With expectation I have waited for the Lord,
and he was attentive to me.— Psalm 39:2,
Douay Rheims Bible
Knowing you so near, I yearned to know you,
Trembling, I bent and bowed towards you,
Searching the Scriptures, I sought you,
O Root of Jesse.
Awaiting David’s son, I awaited you,
O Key of David.
Longing for light, I long longed for you,
Hoping, I hoped with all who hoped for you,
O King of Nations.
Expecting now, I expect you, tomorrow,
You are coming—through only human me—
Long desired One, to make your people free.
O God with us—Emmanuel.
Roseanne Sullivan writes on art, culture, and liturgy for Latin Mass Magazine, the New Liturgical Movement, Regina Magazine, National Catholic Register, and the Dappled Things blog. She serves as a Facebook page editor at both the Benedict XVI Institute and Catholic ArtsToday.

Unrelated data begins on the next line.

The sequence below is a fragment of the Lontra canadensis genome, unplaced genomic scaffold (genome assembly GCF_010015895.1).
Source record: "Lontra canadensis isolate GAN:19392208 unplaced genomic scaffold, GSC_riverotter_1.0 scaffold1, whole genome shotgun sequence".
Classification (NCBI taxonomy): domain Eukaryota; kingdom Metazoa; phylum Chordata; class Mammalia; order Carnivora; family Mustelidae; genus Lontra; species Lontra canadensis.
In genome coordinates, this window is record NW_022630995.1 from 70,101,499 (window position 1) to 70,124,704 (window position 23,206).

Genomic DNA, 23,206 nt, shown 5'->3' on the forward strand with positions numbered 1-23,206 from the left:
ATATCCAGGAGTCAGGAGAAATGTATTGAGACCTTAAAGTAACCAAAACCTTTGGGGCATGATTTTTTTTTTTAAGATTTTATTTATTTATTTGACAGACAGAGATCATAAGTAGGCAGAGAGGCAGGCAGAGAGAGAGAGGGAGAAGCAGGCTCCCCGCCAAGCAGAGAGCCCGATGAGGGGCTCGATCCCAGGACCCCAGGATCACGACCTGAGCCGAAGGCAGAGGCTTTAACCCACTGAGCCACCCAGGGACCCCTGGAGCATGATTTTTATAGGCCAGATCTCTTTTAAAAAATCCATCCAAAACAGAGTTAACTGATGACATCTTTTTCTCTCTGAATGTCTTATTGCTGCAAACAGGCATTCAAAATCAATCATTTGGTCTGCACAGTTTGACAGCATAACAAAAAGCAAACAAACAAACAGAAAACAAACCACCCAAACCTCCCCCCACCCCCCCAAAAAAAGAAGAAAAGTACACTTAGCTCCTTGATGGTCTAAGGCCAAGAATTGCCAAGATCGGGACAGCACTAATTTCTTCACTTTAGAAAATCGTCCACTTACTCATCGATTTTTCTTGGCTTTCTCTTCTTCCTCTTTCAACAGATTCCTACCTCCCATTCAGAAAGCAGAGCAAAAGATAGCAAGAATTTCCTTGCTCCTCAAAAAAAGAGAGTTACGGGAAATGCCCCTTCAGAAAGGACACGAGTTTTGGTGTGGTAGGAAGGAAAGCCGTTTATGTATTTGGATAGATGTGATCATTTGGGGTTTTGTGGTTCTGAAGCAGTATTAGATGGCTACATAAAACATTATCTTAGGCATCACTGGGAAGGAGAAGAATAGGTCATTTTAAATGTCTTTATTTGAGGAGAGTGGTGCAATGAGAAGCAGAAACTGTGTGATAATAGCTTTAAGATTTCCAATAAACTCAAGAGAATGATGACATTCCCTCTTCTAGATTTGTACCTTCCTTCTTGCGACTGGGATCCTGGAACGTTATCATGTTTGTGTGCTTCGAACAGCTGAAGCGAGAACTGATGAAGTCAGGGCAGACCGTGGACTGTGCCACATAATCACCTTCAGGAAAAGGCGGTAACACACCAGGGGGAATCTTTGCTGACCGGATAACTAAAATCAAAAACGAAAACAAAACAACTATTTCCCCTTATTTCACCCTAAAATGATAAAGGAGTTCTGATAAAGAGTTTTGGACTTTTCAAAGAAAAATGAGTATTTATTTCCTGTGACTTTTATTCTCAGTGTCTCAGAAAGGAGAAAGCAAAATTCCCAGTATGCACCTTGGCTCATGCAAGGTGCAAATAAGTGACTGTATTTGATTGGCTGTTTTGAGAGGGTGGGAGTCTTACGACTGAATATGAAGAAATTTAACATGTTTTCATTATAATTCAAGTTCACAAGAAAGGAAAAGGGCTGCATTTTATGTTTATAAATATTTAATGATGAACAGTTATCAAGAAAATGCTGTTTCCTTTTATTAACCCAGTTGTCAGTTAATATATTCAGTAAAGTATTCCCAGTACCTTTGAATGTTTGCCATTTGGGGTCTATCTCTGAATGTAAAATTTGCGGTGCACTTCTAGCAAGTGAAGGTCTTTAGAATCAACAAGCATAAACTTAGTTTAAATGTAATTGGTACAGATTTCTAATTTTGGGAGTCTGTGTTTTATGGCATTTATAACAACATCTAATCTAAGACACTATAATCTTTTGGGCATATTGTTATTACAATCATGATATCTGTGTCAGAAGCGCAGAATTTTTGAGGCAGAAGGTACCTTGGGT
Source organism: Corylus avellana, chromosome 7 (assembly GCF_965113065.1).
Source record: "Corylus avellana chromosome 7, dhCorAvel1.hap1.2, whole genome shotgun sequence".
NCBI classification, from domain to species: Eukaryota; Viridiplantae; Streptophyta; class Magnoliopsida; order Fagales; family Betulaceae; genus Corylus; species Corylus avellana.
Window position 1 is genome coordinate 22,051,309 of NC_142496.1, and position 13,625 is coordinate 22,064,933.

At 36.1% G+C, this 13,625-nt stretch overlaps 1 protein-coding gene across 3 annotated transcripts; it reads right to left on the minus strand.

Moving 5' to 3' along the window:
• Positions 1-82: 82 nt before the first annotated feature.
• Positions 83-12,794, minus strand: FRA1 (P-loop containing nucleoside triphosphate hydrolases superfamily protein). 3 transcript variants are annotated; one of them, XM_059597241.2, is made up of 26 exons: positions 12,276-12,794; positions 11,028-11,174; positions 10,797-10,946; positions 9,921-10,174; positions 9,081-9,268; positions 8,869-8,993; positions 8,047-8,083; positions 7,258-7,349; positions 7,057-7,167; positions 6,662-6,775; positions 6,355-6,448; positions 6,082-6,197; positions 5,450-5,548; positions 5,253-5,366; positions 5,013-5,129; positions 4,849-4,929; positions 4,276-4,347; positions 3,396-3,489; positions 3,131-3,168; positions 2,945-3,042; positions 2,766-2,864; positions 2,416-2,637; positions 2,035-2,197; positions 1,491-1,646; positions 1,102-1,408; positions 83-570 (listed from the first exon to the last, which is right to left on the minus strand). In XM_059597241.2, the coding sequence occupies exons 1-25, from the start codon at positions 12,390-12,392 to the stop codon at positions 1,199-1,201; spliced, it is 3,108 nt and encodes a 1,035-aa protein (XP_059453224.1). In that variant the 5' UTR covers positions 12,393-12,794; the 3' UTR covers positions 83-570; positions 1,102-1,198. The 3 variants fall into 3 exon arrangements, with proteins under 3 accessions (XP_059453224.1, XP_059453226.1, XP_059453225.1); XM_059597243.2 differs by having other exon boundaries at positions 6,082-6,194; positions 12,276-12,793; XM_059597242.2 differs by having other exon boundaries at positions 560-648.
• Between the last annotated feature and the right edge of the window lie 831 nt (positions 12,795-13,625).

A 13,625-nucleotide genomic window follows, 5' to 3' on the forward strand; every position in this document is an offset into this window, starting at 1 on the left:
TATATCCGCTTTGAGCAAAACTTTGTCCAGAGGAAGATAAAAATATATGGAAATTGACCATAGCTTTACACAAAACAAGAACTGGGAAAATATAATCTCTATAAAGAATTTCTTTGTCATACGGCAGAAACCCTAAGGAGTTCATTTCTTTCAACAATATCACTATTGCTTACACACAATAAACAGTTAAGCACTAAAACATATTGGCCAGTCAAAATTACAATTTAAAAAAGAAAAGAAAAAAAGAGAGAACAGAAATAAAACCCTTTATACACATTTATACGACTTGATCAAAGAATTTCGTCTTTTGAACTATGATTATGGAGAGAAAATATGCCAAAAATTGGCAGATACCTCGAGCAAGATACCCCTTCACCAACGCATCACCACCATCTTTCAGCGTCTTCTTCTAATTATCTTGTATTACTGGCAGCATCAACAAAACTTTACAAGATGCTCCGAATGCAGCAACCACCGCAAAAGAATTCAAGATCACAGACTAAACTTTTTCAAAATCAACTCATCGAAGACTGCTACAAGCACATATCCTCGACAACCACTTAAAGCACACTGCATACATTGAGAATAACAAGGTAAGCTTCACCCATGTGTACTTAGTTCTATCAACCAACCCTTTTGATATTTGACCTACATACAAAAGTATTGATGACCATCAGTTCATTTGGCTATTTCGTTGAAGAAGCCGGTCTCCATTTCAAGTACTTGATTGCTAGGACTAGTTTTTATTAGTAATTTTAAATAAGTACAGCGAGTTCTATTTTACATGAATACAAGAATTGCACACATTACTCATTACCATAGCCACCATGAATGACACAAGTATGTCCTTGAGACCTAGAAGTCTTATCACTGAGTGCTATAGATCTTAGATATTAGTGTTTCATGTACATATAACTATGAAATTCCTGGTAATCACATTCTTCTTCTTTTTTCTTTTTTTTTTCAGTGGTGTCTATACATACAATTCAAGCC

On December 18, in the waning days of Advent, a feast was dedicated to Our Lady’s expectation of her son’s birth. Because an ancient law of the Church prohibited the celebration of feasts during Lent, the Tenth Council of Toledo in 656 A.D. transferred the feast of the Annunciation from March 23 to December 18. Eventually, Annunciation regained its former day. So December 18 later came to be known as the Feast of the Expectation of the Blessed Virgin Mary, commonly called Santa Maria de la O, even in the liturgical books. Though seemingly related to the O Antiphons (of which O Come, O Come Emmanuel has become the most well-known) the 1909 Catholic Encyclopedia states that name “Our Lady of O” stems from the custom of the clerics in the choir after Vespers on that day to utter a loud and protracted “O,” expressing the longing of the universe for the coming of the Redeemer. The statue above, presenting the roundness of the pregnant Virgin, naturally represents Our Lady of O, although its provenance is unknown. Our Lady of O was chosen for honorable mention in the Catholic Literary Arts Advent Sacred Poetry Contest in 2020.